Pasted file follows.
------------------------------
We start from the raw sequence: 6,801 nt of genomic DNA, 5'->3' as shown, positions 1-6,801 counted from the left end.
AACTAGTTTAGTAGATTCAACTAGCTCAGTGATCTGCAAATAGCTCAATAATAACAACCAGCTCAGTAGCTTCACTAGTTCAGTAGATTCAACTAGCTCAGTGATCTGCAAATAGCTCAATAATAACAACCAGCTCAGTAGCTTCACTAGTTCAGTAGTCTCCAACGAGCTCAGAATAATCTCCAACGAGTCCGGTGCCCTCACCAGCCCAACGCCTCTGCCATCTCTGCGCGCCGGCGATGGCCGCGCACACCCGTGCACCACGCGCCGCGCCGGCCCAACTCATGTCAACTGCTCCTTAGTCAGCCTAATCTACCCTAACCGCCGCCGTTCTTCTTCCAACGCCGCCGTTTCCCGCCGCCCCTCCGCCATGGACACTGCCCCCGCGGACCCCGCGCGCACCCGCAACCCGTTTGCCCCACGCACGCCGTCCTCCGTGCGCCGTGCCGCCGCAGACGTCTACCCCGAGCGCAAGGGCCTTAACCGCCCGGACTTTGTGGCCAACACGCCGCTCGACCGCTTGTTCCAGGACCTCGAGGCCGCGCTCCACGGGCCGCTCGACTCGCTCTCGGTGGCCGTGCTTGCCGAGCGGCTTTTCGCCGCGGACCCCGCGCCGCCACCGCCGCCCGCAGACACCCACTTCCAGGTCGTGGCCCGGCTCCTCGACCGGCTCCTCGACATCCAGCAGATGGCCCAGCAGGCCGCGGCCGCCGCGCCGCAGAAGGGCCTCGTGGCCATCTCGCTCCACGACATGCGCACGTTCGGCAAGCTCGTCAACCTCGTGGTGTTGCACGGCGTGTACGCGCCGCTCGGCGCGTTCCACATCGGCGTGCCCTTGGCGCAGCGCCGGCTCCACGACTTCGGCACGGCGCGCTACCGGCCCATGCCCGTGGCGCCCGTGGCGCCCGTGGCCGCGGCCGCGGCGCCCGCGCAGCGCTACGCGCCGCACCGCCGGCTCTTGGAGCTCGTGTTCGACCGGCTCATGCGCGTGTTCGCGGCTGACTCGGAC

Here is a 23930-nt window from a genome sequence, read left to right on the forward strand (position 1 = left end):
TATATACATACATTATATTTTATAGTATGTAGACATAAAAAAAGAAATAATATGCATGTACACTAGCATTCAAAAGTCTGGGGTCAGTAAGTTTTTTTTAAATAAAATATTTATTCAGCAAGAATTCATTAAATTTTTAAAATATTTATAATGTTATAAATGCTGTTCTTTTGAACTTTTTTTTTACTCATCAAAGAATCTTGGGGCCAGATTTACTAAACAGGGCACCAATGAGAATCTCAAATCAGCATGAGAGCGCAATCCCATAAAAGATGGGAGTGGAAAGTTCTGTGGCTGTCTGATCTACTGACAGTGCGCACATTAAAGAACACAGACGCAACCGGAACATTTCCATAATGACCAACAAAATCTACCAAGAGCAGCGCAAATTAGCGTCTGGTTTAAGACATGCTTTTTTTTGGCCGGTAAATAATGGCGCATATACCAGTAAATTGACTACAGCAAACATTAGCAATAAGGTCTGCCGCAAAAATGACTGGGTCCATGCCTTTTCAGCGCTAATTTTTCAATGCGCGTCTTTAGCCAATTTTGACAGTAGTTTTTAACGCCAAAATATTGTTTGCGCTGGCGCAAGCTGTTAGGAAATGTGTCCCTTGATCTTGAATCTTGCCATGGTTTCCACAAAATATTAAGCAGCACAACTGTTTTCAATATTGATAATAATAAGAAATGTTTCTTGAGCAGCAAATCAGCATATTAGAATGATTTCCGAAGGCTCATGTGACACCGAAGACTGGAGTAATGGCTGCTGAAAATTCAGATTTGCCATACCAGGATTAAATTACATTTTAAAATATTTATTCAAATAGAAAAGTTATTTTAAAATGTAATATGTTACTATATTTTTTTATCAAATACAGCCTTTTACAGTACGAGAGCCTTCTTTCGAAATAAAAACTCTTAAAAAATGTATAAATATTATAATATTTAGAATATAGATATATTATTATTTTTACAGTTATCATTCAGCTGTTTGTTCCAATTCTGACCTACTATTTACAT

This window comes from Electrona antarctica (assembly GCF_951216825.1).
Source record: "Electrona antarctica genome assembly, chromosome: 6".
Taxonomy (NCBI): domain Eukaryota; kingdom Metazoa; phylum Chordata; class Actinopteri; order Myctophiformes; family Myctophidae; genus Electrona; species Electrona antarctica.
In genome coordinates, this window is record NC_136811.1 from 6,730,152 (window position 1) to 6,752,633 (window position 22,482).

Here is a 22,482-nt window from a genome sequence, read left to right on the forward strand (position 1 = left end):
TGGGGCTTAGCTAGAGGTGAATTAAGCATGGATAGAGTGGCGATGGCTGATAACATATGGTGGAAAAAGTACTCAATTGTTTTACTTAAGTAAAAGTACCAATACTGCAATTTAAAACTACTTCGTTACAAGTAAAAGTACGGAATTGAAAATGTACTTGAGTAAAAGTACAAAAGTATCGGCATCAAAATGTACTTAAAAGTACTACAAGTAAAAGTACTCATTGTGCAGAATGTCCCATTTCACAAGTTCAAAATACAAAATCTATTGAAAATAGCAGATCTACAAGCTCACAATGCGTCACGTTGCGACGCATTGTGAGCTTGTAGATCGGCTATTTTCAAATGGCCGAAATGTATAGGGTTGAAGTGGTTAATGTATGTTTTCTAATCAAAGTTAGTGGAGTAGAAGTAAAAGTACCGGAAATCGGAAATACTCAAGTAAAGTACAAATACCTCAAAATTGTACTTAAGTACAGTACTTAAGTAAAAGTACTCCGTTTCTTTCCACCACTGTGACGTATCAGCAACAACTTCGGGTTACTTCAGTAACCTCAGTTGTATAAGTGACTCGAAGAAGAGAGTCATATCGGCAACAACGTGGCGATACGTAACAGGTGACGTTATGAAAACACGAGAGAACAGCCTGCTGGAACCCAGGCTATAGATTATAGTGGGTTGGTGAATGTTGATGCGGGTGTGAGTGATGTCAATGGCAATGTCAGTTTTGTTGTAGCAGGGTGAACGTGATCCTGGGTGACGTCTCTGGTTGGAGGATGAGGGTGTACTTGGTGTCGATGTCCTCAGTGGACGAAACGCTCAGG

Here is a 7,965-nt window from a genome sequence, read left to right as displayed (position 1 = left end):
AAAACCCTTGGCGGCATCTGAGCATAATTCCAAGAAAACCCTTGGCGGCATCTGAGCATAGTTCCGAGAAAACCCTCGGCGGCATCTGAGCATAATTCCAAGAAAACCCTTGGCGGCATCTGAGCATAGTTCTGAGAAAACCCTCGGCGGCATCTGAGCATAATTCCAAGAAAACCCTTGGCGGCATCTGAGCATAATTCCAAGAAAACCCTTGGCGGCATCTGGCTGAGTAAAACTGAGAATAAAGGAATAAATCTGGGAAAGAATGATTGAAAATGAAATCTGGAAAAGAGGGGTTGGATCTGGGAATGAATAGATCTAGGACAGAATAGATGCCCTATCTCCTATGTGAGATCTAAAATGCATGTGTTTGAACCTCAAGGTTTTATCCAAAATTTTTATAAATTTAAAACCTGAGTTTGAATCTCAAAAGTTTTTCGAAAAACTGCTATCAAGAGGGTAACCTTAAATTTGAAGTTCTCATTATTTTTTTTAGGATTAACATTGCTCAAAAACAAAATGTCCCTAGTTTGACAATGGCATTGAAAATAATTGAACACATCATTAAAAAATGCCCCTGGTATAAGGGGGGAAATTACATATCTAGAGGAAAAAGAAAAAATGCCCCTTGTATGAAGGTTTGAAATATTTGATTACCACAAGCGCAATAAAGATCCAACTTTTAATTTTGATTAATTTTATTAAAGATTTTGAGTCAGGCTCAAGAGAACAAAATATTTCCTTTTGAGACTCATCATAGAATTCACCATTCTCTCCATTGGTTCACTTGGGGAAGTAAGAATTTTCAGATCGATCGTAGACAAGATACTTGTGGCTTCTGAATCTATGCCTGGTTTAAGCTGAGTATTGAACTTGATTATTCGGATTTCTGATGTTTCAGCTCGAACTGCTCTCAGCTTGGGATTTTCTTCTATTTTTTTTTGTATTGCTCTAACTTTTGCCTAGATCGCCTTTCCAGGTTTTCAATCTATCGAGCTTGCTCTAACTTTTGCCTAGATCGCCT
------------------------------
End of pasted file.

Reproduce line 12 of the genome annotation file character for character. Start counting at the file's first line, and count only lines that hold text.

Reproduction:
AAAACCCTTGGCGGCATCTGAGCATAATTCCAAGAAAACCCTTGGCGGCATCTGAGCATAGTTCCGAGAAAACCCTCGGCGGCATCTGAGCATAATTCCAAGAAAACCCTTGGCGGCATCTGAGCATAGTTCTGAGAAAACCCTCGGCGGCATCTGAGCATAATTCCAAGAAAACCCTTGGCGGCATCTGAGCATAATTCCAAGAAAACCCTTGGCGGCATCTGGCTGAGTAAAACTGAGAATAAAGGAATAAATCTGGGAAAGAATGATTGAAAATGAAATCTGGAAAAGAGGGGTTGGATCTGGGAATGAATAGATCTAGGACAGAATAGATGCCCTATCTCCTATGTGAGATCTAAAATGCATGTGTTTGAACCTCAAGGTTTTATCCAAAATTTTTATAAATTTAAAACCTGAGTTTGAATCTCAAAAGTTTTTCGAAAAACTGCTATCAAGAGGGTAACCTTAAATTTGAAGTTCTCATTATTTTTTTTAGGATTAACATTGCTCAAAAACAAAATGTCCCTAGTTTGACAATGGCATTGAAAATAATTGAACACATCATTAAAAAATGCCCCTGGTATAAGGGGGGAAATTACATATCTAGAGGAAAAAGAAAAAATGCCCCTTGTATGAAGGTTTGAAATATTTGATTACCACAAGCGCAATAAAGATCCAACTTTTAATTTTGATTAATTTTATTAAAGATTTTGAGTCAGGCTCAAGAGAACAAAATATTTCCTTTTGAGACTCATCATAGAATTCACCATTCTCTCCATTGGTTCACTTGGGGAAGTAAGAATTTTCAGATCGATCGTAGACAAGATACTTGTGGCTTCTGAATCTATGCCTGGTTTAAGCTGAGTATTGAACTTGATTATTCGGATTTCTGATGTTTCAGCTCGAACTGCTCTCAGCTTGGGATTTTCTTCTATTTTTTTTTGTATTGCTCTAACTTTTGCCTAGATCGCCTTTCCAGGTTTTCAATCTATCGAGCTTGCTCTAACTTTTGCCTAGATCGCCT